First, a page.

WITRazShawOther things I’ve learnt today that I can’t segue to smoothly:

  • Being in an artificial space of the theatre, perhaps it is best to recognize this as opposed to hiding it.  It is like Brecht surmised, why bother trying to trick anyone.  Instead, use and embrace the unreality to reveal a truth and reality more truthful and real than our regular life experiences.
  • Seeing Georgina and the actors at work reminded me of a quote by Michael Caine - “I heard a director say, ‘I need a butcher in this part.’  Someone suggested he get a real butcher who knew how to cut up meat.  The director answered, ‘If I’ve got a good actor, I’ve got a real butcher.  if I’ve got a real butcher, the minute I put him in front of the camera, he’s stiff and I’ve got a bad actor’ ”  That is to highlight once more that being ‘real’ or natural in art is not enough.  All art requires some degree of artifice and unreality and it is by embracing these very limitations as qualities that we are able to transcend the banal theatrical equivalence of a car park security camera.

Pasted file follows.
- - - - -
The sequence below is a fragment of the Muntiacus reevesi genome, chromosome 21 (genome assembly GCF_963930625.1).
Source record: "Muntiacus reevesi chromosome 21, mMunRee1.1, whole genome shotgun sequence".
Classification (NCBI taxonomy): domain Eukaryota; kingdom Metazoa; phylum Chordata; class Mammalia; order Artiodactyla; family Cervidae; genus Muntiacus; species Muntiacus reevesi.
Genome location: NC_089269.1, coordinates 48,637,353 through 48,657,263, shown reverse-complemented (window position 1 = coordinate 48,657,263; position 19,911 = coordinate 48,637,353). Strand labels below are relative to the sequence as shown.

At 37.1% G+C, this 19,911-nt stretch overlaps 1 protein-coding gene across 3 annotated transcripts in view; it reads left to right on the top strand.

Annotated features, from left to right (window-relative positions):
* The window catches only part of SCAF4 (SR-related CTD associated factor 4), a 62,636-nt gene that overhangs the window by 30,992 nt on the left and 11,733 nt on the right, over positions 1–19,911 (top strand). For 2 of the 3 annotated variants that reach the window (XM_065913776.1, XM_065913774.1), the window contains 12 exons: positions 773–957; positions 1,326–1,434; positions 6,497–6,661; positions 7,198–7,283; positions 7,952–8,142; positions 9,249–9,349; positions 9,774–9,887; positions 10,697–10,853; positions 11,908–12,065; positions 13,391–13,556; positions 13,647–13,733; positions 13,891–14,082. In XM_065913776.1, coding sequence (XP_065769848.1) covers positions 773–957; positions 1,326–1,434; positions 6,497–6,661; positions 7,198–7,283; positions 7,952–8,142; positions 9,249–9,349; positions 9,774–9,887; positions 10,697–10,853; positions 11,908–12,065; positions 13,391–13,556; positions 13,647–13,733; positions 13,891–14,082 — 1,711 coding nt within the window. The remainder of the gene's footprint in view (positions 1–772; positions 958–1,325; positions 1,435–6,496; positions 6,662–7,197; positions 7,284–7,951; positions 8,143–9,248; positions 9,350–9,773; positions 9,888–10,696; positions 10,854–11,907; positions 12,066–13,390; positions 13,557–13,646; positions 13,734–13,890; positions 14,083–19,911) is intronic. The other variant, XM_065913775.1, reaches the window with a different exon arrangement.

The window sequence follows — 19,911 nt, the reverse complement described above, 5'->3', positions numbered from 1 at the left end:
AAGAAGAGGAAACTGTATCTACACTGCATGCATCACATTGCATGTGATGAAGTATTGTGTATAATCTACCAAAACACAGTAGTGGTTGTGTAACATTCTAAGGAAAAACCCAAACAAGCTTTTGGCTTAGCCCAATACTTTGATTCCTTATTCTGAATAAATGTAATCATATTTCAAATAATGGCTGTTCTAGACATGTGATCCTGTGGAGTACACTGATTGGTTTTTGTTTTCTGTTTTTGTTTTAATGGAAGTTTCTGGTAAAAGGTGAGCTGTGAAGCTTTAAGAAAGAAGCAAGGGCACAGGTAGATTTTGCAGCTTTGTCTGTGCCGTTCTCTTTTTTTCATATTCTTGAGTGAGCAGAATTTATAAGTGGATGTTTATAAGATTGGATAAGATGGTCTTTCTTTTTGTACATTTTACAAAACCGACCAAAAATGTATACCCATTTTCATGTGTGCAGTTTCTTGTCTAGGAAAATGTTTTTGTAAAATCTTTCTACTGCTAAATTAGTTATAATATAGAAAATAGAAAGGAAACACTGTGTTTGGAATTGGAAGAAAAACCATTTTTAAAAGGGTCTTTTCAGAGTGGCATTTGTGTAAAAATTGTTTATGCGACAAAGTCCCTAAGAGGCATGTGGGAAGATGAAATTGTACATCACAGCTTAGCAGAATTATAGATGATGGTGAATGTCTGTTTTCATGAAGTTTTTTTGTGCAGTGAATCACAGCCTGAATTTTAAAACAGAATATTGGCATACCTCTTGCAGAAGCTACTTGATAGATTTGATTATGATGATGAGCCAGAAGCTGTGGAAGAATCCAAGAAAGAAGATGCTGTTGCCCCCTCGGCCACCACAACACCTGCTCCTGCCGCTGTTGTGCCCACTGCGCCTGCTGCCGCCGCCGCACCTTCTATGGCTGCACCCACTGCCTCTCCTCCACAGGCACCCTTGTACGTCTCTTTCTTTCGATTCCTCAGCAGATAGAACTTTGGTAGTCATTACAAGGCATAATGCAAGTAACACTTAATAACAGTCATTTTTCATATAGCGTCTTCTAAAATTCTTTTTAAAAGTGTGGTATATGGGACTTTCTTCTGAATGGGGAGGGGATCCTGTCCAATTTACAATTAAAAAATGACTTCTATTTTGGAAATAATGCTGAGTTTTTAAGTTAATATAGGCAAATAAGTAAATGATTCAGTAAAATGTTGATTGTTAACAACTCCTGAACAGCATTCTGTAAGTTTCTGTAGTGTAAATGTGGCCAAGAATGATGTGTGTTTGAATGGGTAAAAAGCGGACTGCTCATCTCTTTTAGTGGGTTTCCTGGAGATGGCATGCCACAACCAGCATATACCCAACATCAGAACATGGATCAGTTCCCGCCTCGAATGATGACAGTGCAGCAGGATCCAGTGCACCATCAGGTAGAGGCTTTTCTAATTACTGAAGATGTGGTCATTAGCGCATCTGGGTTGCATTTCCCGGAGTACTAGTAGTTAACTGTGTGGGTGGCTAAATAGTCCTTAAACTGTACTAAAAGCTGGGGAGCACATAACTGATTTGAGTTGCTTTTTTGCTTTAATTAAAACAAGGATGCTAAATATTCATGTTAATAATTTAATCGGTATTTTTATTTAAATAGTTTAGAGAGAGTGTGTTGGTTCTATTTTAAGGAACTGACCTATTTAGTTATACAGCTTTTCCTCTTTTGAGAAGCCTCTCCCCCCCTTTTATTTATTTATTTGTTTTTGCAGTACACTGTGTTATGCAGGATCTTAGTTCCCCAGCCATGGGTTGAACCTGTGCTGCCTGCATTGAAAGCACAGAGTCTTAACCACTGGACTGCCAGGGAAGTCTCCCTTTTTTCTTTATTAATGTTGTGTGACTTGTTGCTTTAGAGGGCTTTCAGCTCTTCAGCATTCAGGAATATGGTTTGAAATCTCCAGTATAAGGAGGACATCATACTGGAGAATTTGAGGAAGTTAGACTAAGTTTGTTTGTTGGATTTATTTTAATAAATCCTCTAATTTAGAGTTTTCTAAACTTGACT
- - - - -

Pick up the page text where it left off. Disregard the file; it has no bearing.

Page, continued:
• Raz introduced the idea of each actor reading out their own character’s stage directions by replacing their character’s name with ‘I’.  I absolutely loved this idea, it was so simple yet effective and, as someone who is very much a stickler for the text including the importance of stage directions, struck a perfect middle ground for me.  It rectified a part of the usual read through process that I’ve always felt was lacking but was never sure how to fix.  Although maybe a little uncomfortable at first, by doing this the actors are able to own those parts of the script that are unspoken through dialogue but are integral to their understanding and embodying of the character’s intentions and behaviours.